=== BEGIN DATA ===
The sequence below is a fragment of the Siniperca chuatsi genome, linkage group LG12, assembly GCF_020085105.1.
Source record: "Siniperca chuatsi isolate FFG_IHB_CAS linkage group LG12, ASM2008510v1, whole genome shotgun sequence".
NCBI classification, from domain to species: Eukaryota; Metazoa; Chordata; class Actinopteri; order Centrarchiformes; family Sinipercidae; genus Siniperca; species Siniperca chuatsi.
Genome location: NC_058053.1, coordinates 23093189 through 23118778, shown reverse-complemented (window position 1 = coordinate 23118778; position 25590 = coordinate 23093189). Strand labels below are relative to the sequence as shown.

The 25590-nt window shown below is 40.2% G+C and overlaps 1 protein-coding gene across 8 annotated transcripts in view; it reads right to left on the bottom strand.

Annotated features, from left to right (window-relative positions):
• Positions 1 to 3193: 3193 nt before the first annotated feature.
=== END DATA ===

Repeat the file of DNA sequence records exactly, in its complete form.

The sequence below is a fragment of the Siniperca chuatsi genome, linkage group LG12, assembly GCF_020085105.1.
Source record: "Siniperca chuatsi isolate FFG_IHB_CAS linkage group LG12, ASM2008510v1, whole genome shotgun sequence".
NCBI classification, from domain to species: Eukaryota; Metazoa; Chordata; class Actinopteri; order Centrarchiformes; family Sinipercidae; genus Siniperca; species Siniperca chuatsi.
Genome location: NC_058053.1, coordinates 23093189 through 23118778, shown reverse-complemented (window position 1 = coordinate 23118778; position 25590 = coordinate 23093189). Strand labels below are relative to the sequence as shown.

The 25590-nt window shown below is 40.2% G+C and overlaps 1 protein-coding gene across 8 annotated transcripts in view; it reads right to left on the bottom strand.

Annotated features, from left to right (window-relative positions):
• Positions 1 to 3193: 3193 nt before the first annotated feature.